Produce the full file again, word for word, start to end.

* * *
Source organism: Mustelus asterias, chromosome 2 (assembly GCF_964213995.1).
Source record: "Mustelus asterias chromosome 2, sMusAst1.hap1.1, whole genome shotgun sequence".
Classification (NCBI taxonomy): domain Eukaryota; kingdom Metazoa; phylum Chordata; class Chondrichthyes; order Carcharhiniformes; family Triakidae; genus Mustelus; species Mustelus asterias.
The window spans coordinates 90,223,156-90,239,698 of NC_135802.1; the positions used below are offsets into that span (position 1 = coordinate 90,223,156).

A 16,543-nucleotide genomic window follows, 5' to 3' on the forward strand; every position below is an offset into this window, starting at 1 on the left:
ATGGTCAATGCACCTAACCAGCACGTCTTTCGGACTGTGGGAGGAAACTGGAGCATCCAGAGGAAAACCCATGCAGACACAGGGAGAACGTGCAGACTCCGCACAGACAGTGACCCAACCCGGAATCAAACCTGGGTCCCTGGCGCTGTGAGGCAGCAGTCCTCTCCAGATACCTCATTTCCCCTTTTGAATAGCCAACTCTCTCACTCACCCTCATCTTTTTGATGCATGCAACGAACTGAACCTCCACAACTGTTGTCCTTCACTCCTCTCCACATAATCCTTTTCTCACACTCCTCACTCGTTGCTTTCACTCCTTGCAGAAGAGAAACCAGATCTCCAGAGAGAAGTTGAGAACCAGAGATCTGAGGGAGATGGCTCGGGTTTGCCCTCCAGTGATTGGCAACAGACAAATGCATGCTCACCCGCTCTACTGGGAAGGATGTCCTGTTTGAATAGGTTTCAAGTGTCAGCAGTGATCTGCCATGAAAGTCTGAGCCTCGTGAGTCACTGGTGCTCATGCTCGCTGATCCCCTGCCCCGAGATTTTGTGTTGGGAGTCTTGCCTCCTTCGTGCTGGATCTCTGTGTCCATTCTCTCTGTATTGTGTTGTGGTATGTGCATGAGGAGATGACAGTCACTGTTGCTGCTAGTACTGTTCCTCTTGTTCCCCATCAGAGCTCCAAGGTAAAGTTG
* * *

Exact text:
Source organism: Mustelus asterias, chromosome 2 (assembly GCF_964213995.1).
Source record: "Mustelus asterias chromosome 2, sMusAst1.hap1.1, whole genome shotgun sequence".
Classification (NCBI taxonomy): domain Eukaryota; kingdom Metazoa; phylum Chordata; class Chondrichthyes; order Carcharhiniformes; family Triakidae; genus Mustelus; species Mustelus asterias.
The window spans coordinates 90,223,156-90,239,698 of NC_135802.1; the positions used below are offsets into that span (position 1 = coordinate 90,223,156).

A 16,543-nucleotide genomic window follows, 5' to 3' on the forward strand; every position below is an offset into this window, starting at 1 on the left:
ATGGTCAATGCACCTAACCAGCACGTCTTTCGGACTGTGGGAGGAAACTGGAGCATCCAGAGGAAAACCCATGCAGACACAGGGAGAACGTGCAGACTCCGCACAGACAGTGACCCAACCCGGAATCAAACCTGGGTCCCTGGCGCTGTGAGGCAGCAGTCCTCTCCAGATACCTCATTTCCCCTTTTGAATAGCCAACTCTCTCACTCACCCTCATCTTTTTGATGCATGCAACGAACTGAACCTCCACAACTGTTGTCCTTCACTCCTCTCCACATAATCCTTTTCTCACACTCCTCACTCGTTGCTTTCACTCCTTGCAGAAGAGAAACCAGATCTCCAGAGAGAAGTTGAGAACCAGAGATCTGAGGGAGATGGCTCGGGTTTGCCCTCCAGTGATTGGCAACAGACAAATGCATGCTCACCCGCTCTACTGGGAAGGATGTCCTGTTTGAATAGGTTTCAAGTGTCAGCAGTGATCTGCCATGAAAGTCTGAGCCTCGTGAGTCACTGGTGCTCATGCTCGCTGATCCCCTGCCCCGAGATTTTGTGTTGGGAGTCTTGCCTCCTTCGTGCTGGATCTCTGTGTCCATTCTCTCTGTATTGTGTTGTGGTATGTGCATGAGGAGATGACAGTCACTGTTGCTGCTAGTACTGTTCCTCTTGTTCCCCATCAGAGCTCCAAGGTAAAGTTG